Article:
Wednesday, September 24, 2014

Cinematic Inspiration


Okay, I'm going to stop watching Academy Originals and write this blog post. Which means, of course, this blog post is about the YouTube channel Academy Originals.

(From Brent Zupp)

I'm watching their series "Creative Spark" which shows mini interviews with members of The Academy of Motion Picture Arts & Sciences. The first one I watched was with Eric Roth (screenwriter for "Forest Gump" and "The Curious Case of Benjamin Button"). The interviews are in short clips that give you a very brief view of what it means to have their job and be them.

This series features a movie costume designer, a film composer, director, and a ton of others I haven't watched yet.

(From SMN)

One that really touched me was Paul Haggis (writer-director of "Million Dollar Baby" and "Crash") letting us see that he really has to struggle to create. It's almost a little painful hearing him talk about how he struggles to write, but for me, that makes it even more moving.

(From Brooke Atwell)

Then, for something fun and different, there's two best friends who write together (it wasn't explicitly stated that they were best friends, but, I'd say it's pretty obvious). They wrote "Legally Blonde" and "10 Things I Hate About You." Their video gave a little more detail on how they write than some of the others, and they're quite an adorable pair. (One looks like a character out of Legally Blonde.)

Anyway, it's a fun little series, and I hope you check it out.

Wednesday, September 17, 2014

Starting All Over Again (Ugh)


Last week I mentioned my completed first draft but I didn't mention the MG fantasy I'd been querying and revising for the past year. That's because I'm going back to the drawing board.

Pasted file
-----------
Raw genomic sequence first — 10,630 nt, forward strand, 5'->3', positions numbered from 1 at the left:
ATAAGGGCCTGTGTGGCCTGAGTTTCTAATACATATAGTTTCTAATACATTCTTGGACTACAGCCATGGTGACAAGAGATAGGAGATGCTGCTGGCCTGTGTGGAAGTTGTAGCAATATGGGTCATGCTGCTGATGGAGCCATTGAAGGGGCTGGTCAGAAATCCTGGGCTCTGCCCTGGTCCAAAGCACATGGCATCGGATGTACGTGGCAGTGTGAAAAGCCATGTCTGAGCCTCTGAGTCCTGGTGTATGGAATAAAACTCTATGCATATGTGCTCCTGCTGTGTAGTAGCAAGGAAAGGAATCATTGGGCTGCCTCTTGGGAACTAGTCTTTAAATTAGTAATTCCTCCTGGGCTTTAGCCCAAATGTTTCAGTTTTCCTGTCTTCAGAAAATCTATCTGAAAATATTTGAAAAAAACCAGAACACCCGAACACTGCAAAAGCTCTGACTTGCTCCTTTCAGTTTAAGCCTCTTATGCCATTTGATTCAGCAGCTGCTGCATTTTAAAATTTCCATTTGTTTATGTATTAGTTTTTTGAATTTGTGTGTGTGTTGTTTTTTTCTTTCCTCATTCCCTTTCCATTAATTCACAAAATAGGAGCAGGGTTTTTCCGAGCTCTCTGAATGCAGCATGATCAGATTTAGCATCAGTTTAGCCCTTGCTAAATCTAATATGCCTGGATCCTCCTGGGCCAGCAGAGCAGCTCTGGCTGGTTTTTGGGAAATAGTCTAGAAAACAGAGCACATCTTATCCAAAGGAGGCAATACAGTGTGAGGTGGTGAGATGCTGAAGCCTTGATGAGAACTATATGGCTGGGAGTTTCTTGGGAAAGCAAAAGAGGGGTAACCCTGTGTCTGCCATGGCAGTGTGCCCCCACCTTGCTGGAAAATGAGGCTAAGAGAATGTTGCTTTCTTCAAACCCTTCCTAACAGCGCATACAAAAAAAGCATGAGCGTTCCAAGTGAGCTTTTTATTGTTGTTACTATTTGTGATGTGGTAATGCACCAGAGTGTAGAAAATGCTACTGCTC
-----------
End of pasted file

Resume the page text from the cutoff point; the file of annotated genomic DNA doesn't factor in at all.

Okay, so it's not quite as desperate as that. The plot is staying mostly in tact, but I am basically re-writing it only using bits and pieces of my much revised, much sweated over current draft.

I mentioned some very helpful advice I got, and that advice extended beyond how to write better description and to add in a "want line". The feedback I got made me feel like it'd be a good idea to start all over with the writing process, eliminating a large number of the first chapters, combining one or two more characters, and generally overhauling everything.



It's discouraging to know I've got that much work ahead of me (again!) but I think it'll make for a much better book, so I'm going to plow ahead with the changes. I've been devoting a lot more of my time to writing lately because I really want to make this happen and I'm sick of waiting, and the only way I have to speed the process up is to devote more time to writing (or, in this case, re-writing). Here's hoping it pays off.

Wednesday, September 10, 2014

My New First Draft: Narnia Meets Game of Thrones

This weekend I finished a 71k first draft. I'm certain it still needs a ton of work (as all first drafts seem to), but still, it's something of an accomplishment to plot everything out and get it all down into that first draft.

Photo credit to slynkycat.

I went for drama with the description in my blog post title. I don't know that my YA sci fi can really compare to Narnia or Game of Thrones, but I've got talking (robotic) animals, human-animal (mutant) hybrids and a few other elements based on a somewhat distorted sci fi version of the Narnia world. One of my villains is even loosely based off of the white witch.